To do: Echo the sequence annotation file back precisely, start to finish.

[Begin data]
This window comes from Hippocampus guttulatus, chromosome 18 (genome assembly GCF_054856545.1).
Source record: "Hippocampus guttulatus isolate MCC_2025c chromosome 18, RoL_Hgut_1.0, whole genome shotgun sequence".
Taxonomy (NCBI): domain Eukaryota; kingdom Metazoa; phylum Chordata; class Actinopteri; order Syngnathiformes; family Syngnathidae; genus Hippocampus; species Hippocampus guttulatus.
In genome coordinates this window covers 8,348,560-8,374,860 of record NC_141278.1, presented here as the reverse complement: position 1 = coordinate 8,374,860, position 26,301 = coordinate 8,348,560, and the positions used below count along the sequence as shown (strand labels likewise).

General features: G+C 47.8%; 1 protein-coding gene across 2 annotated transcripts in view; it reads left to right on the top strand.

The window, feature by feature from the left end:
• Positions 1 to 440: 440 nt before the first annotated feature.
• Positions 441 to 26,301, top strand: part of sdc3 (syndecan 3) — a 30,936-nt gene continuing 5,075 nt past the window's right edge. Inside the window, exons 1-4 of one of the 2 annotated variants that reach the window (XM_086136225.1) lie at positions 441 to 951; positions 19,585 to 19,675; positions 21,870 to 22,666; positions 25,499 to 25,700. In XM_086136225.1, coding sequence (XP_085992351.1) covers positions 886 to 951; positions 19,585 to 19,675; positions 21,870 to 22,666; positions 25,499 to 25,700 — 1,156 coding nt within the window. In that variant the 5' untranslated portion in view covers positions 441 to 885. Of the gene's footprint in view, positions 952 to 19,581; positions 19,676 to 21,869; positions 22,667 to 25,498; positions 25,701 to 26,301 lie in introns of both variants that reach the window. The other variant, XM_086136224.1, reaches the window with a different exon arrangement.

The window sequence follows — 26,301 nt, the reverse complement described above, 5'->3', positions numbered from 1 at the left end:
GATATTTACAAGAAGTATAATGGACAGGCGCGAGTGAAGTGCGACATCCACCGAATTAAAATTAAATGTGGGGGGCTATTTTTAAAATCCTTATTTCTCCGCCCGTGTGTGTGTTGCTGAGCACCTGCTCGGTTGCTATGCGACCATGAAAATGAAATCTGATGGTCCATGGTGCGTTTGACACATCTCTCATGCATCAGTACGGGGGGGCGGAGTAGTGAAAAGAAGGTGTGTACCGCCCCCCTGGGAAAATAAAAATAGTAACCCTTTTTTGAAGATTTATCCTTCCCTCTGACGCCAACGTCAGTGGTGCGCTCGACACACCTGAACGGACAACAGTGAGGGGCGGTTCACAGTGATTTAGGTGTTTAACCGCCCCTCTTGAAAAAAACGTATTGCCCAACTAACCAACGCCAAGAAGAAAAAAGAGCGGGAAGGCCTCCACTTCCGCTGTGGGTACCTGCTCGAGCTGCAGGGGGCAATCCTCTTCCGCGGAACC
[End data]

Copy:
This window comes from Hippocampus guttulatus, chromosome 18 (genome assembly GCF_054856545.1).
Source record: "Hippocampus guttulatus isolate MCC_2025c chromosome 18, RoL_Hgut_1.0, whole genome shotgun sequence".
Taxonomy (NCBI): domain Eukaryota; kingdom Metazoa; phylum Chordata; class Actinopteri; order Syngnathiformes; family Syngnathidae; genus Hippocampus; species Hippocampus guttulatus.
In genome coordinates this window covers 8,348,560-8,374,860 of record NC_141278.1, presented here as the reverse complement: position 1 = coordinate 8,374,860, position 26,301 = coordinate 8,348,560, and the positions used below count along the sequence as shown (strand labels likewise).

General features: G+C 47.8%; 1 protein-coding gene across 2 annotated transcripts in view; it reads left to right on the top strand.

The window, feature by feature from the left end:
• Positions 1 to 440: 440 nt before the first annotated feature.
• Positions 441 to 26,301, top strand: part of sdc3 (syndecan 3) — a 30,936-nt gene continuing 5,075 nt past the window's right edge. Inside the window, exons 1-4 of one of the 2 annotated variants that reach the window (XM_086136225.1) lie at positions 441 to 951; positions 19,585 to 19,675; positions 21,870 to 22,666; positions 25,499 to 25,700. In XM_086136225.1, coding sequence (XP_085992351.1) covers positions 886 to 951; positions 19,585 to 19,675; positions 21,870 to 22,666; positions 25,499 to 25,700 — 1,156 coding nt within the window. In that variant the 5' untranslated portion in view covers positions 441 to 885. Of the gene's footprint in view, positions 952 to 19,581; positions 19,676 to 21,869; positions 22,667 to 25,498; positions 25,701 to 26,301 lie in introns of both variants that reach the window. The other variant, XM_086136224.1, reaches the window with a different exon arrangement.

The window sequence follows — 26,301 nt, the reverse complement described above, 5'->3', positions numbered from 1 at the left end:
GATATTTACAAGAAGTATAATGGACAGGCGCGAGTGAAGTGCGACATCCACCGAATTAAAATTAAATGTGGGGGGCTATTTTTAAAATCCTTATTTCTCCGCCCGTGTGTGTGTTGCTGAGCACCTGCTCGGTTGCTATGCGACCATGAAAATGAAATCTGATGGTCCATGGTGCGTTTGACACATCTCTCATGCATCAGTACGGGGGGGCGGAGTAGTGAAAAGAAGGTGTGTACCGCCCCCCTGGGAAAATAAAAATAGTAACCCTTTTTTGAAGATTTATCCTTCCCTCTGACGCCAACGTCAGTGGTGCGCTCGACACACCTGAACGGACAACAGTGAGGGGCGGTTCACAGTGATTTAGGTGTTTAACCGCCCCTCTTGAAAAAAACGTATTGCCCAACTAACCAACGCCAAGAAGAAAAAAGAGCGGGAAGGCCTCCACTTCCGCTGTGGGTACCTGCTCGAGCTGCAGGGGGCAATCCTCTTCCGCGGAACC